CTA– A CTA is also known as call-to-action. It’s no mistake this item is first. When people come on your web page, your goal is to make them take one action. Usually, you want them to give their email address so you can market to them in the future. A good CTA will allow you to collect their email and is vital for local SEO.
Phone Number– The phone number is a part of the NAP acronym, an essential for local SEO. The acronym means name, address, and phone. These items should be displayed prominently on your site. Your phone number, in particular, should be on every page, even if only in the footer.
Negative Reviews– Have you responded to negative reviews? You don’t need to respond to every positive review, however, you should reply to every negative review. There are two sides to every story. Don’t let potential customers just hear the other side. Explain the situation honestly and clearly, as this is one of the most effective ways to reduce the effect of negative reviews.
Hyper Local– There are some directories that are hyperlocal, meaning they are on the city level, as opposed to county or state level. Oftentimes these directories get overlooked. Yet, you should leave no stone unturned. Submit to hyperlocal and smaller directories to get an edge over the competition.
Niche Specific Sites– By definition, a niche site is small. However, it’s not always possible to get published in Forbes, Huffington Post, or Entrepreneur. Actually, that may not even be ideal for reaching certain customers. Are you in the pizza business? Reach out to a local blogger, and try to get a review. Or make positive contributions to a form about pizza-making, such as one on Reddit. If you do this, you’ll get links back to your website, giving you link juice, and also opening up opportunities to connect with people in your industry.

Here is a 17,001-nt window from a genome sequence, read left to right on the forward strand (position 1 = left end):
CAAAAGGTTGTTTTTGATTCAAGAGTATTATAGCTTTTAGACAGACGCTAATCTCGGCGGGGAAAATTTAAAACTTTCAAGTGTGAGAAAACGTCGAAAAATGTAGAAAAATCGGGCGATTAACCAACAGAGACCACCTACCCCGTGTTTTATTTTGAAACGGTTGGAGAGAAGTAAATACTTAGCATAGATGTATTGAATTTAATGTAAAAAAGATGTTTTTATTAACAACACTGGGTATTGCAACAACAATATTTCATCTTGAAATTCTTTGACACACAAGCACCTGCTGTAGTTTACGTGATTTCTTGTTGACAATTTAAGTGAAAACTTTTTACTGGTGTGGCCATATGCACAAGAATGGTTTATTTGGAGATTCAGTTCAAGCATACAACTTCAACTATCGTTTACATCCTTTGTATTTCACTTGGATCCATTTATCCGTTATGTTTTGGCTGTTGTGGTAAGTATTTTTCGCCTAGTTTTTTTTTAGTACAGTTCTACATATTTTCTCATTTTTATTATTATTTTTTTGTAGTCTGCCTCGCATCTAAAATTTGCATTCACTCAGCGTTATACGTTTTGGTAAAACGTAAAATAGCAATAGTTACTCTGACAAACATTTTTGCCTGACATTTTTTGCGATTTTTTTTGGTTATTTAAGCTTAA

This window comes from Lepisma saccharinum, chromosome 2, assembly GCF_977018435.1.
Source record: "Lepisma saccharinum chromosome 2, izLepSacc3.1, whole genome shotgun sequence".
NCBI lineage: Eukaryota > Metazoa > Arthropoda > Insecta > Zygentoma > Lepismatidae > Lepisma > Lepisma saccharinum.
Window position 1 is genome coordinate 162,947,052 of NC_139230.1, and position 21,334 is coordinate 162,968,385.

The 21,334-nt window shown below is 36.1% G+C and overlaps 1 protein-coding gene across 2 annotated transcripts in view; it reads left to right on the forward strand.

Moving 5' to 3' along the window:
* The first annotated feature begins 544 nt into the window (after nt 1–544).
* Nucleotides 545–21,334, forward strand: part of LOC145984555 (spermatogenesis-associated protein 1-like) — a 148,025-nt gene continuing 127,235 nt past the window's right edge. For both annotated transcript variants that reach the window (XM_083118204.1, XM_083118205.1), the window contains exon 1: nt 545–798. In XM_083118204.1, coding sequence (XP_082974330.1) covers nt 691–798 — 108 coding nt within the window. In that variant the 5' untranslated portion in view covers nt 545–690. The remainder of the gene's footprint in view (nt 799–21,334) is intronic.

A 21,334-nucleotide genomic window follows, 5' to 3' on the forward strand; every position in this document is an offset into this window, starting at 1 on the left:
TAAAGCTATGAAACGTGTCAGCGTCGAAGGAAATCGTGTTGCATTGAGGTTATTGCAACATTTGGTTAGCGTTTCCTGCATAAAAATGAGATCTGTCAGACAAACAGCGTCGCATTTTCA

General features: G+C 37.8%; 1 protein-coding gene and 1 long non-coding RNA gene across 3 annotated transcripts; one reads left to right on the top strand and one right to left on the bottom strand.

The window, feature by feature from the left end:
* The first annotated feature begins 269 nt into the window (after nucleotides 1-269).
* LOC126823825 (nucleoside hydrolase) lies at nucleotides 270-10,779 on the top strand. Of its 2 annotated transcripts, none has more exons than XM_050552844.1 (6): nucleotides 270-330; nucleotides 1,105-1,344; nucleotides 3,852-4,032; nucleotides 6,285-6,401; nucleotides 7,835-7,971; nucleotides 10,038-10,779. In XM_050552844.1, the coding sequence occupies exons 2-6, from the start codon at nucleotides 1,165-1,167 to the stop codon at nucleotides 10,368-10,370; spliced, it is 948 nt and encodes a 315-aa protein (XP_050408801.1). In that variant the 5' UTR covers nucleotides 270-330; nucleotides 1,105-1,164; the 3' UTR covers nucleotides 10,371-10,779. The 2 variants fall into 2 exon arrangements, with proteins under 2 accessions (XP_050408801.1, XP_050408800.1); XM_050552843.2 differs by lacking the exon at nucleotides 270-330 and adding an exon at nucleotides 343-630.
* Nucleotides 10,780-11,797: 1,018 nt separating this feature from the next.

Bing– Google is the search engine that everyone talks about. Yet, Bing is Microsoft’s search engine, and they push it heavily. It’s the default engine for Microsoft Edge (formerly IE), a popular internet browser. Create and claim your local listing on Bing if you haven’t already.
Schema Markup– This is the future of local SEO, and it’s time to start paying attention if you haven’t already. Schema Markup allows search engines to display important information to more web searchers. This information includes hours, testimonials, reviews, and even menus in easy search results. Use the Signup tool to test your website for Schema. If your web designer put it in, that’s great. If not, you can use Schema Creator Tools to start generating Schema on the pages that don’t have it.
Accurate Listing– Ensure that your name is listed exactly how you want it in Google Places. A typo can be devastating to your efforts.
Claim Google Business Page– Many webmasters don’t claim their Google Business Page. Needless to say, this is a mistake. If you haven’t claimed it yet, it’s a relatively painless process.
Google Plus Profile– Setup a Google Plus profile for your business. This page has vital information about your business, including reviews and testimonials.
Mobile Responsive Pages– Check your website on your phone. How does it work? Is it a comparable experience to the desktop? Is it a comfortable experience? If the answer is no, you need to make some changes. Many searches are done through mobile.
Here’s a local SEO checklist for website owners. If you check these items off your list, you’ll start to rise in the local rankings in no time.